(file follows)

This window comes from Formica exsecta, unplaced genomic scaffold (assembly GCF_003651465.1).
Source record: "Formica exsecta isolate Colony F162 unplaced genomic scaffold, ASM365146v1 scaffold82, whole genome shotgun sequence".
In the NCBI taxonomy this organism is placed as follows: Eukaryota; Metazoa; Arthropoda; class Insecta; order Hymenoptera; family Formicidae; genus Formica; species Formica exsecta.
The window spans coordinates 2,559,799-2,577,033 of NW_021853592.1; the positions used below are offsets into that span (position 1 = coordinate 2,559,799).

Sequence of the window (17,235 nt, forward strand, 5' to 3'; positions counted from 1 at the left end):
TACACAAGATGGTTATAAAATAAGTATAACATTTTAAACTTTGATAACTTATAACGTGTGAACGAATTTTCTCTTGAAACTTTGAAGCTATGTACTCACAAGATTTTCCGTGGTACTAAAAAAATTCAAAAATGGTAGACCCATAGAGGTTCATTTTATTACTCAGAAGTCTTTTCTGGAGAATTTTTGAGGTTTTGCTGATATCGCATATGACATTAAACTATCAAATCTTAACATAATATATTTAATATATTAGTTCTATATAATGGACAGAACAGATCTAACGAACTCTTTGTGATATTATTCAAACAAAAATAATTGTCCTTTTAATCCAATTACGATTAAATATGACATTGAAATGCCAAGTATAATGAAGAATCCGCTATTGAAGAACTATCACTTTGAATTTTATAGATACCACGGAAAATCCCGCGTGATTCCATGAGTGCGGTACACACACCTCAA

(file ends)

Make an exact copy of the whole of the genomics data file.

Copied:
This window comes from Formica exsecta, unplaced genomic scaffold (assembly GCF_003651465.1).
Source record: "Formica exsecta isolate Colony F162 unplaced genomic scaffold, ASM365146v1 scaffold82, whole genome shotgun sequence".
In the NCBI taxonomy this organism is placed as follows: Eukaryota; Metazoa; Arthropoda; class Insecta; order Hymenoptera; family Formicidae; genus Formica; species Formica exsecta.
The window spans coordinates 2,559,799-2,577,033 of NW_021853592.1; the positions used below are offsets into that span (position 1 = coordinate 2,559,799).

Sequence of the window (17,235 nt, forward strand, 5' to 3'; positions counted from 1 at the left end):
TACACAAGATGGTTATAAAATAAGTATAACATTTTAAACTTTGATAACTTATAACGTGTGAACGAATTTTCTCTTGAAACTTTGAAGCTATGTACTCACAAGATTTTCCGTGGTACTAAAAAAATTCAAAAATGGTAGACCCATAGAGGTTCATTTTATTACTCAGAAGTCTTTTCTGGAGAATTTTTGAGGTTTTGCTGATATCGCATATGACATTAAACTATCAAATCTTAACATAATATATTTAATATATTAGTTCTATATAATGGACAGAACAGATCTAACGAACTCTTTGTGATATTATTCAAACAAAAATAATTGTCCTTTTAATCCAATTACGATTAAATATGACATTGAAATGCCAAGTATAATGAAGAATCCGCTATTGAAGAACTATCACTTTGAATTTTATAGATACCACGGAAAATCCCGCGTGATTCCATGAGTGCGGTACACACACCTCAA